Sustainable fashion empowers Ethiopian women Sales of scarves, leather products create jobs, transform lives by shannon molter molters@mtmary.edu

Genet, an Ethiopian woman, was brought from the countryside into the city of Addis Ababa at age 3 by an aunt who promised she would have a “better life.” Instead, she was groomed to be a housemaid and given so many responsibilities that the workload became impossible. “By age 12, I ran away and began living on the street,” Genet said. “I felt lost and I was continually raped. Eventually, I became pregnant. With a baby at 15, I learned to have sex for money so I could support her. I coped with life through drinking, drugs and smoking.” Genet’s life drastically changed when Live FashionABLE, a nonprofit fashion company that creates sustainable business in Africa, offered her a job. Live FashionABLE designs and sells accessories, such as scarves and leather wallets. While headquartered in Nashville, Tenn., its products are all produced in Addis Ababa, the capital city of Ethiopia. Live FashionABLE employs underprivileged women, who make all of its products by hand. “It is different [from other fashion companies] because it is a social enterprise,” said Rebecca Blair Pettit, campus representative program manager at Live FashionABLE. “Its sole purpose is to provide accessories to people while simultaneously providing jobs to people in Africa.” Live FashionABLE was launched in October 2010 after its founder, Barrett Ward, returned from living in Ethiopia for a year. Ward said he was inspired to create the company after “witnessing the number of young girls and women having to make awful choices to support themselves and their families. When I talked to these women, I found that they didn’t want charity; they wanted an opportunity and the dignity to stand on their own feet and earn their money.” Live FashionABLE features products made from materials that are indigenous to Africa. “Weaving and leather are big traditions in Ethiopia and by working with products that they already have skill with producing, we’re going to do much better in craftsmanship and the manufacturing process,” Ward said. Live FashionABLE creates scarves in many different colors, patterns and styles, all made out of 100 percent Ethiopian cotton. “Our design team researched fash-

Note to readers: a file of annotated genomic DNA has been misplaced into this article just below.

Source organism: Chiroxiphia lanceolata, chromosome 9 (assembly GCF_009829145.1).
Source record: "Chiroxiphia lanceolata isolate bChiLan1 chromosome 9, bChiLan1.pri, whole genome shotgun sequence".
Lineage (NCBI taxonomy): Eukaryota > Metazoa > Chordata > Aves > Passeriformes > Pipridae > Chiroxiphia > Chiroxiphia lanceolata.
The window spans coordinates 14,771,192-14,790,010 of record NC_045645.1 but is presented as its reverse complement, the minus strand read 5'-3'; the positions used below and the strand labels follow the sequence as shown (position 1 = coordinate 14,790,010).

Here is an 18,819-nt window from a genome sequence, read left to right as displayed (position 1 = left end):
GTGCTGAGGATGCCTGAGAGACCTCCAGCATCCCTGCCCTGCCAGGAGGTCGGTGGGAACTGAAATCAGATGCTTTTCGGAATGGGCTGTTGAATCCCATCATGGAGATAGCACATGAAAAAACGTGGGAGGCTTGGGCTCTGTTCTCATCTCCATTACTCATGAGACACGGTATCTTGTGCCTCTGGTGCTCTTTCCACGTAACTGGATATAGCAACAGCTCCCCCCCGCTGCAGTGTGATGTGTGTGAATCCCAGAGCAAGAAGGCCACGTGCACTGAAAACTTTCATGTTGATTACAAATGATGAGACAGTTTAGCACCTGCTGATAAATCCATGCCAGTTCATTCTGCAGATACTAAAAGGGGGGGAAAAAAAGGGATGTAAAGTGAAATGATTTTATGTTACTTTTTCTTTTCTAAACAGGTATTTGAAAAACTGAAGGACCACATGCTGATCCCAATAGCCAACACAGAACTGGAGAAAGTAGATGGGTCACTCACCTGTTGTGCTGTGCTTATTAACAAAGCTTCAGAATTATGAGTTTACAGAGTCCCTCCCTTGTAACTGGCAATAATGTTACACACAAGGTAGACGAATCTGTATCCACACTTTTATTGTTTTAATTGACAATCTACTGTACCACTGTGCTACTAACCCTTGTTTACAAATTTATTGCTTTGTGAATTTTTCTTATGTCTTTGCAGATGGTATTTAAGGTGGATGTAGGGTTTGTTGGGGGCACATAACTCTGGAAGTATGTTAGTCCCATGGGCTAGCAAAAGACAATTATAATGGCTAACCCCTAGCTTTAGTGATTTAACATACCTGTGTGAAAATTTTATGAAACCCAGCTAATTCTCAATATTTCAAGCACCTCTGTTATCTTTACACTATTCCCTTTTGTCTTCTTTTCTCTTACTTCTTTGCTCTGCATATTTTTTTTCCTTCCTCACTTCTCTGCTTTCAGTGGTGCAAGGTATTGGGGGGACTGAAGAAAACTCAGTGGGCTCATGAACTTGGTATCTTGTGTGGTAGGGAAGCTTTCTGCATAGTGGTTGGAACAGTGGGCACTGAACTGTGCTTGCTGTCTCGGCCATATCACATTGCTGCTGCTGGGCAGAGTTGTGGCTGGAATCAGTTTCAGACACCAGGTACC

ion in Africa to inspire the designs of the scarves,” Ward said. “For example, the Eden scarf is very much inspired by the local Ethiopian wear.” Live FashionABLE launched its leather line in August 2013. The leather products include a clutch, an iPad sleeve and a wallet. According to the company’s business model, “Through your purchase, you are ABLE to provide opportunity, and a woman is ABLE to have a new choice.” The company builds a relationship with every woman it employs in Ethiopia. “It’s not just about giving them a job; it’s about a holistic relationship,” Ward said. It honors the women who create its products by naming each new accessory after one of these artisan women. The scarves and leather products have names such as Seble, Anchinalu and Tigist. Live FashionABLE also gives its customers a chance to get to know the artisans making the products personally. There is a section of livefashionable. com titled “Women’s Stories,” where you can read a paragraph about each woman, as well as see images of her creating the products. Live FashionABLE has partnered with the organization, “Women At Risk,” which is a rehabilitation program for former sex slaves. The company also partnered with another organization, “Modern Zege,” which supports the empowerment of women. By working with these organizations, Live FashionABLE is able to help women get off the streets and rehabilitate them, as well as promote fair wages and social change. One of the main goals of the company is to encourage Western companies to manufacture in developing countries. “Solutions to poverty don’t lie in continuing to only do charity ... we have to create jobs,” Ward said. “We want to teach people that the next wave of social entrepreneurship is not about starting a business to give charity to Africa, but starting a business to give opportunities to Africa.”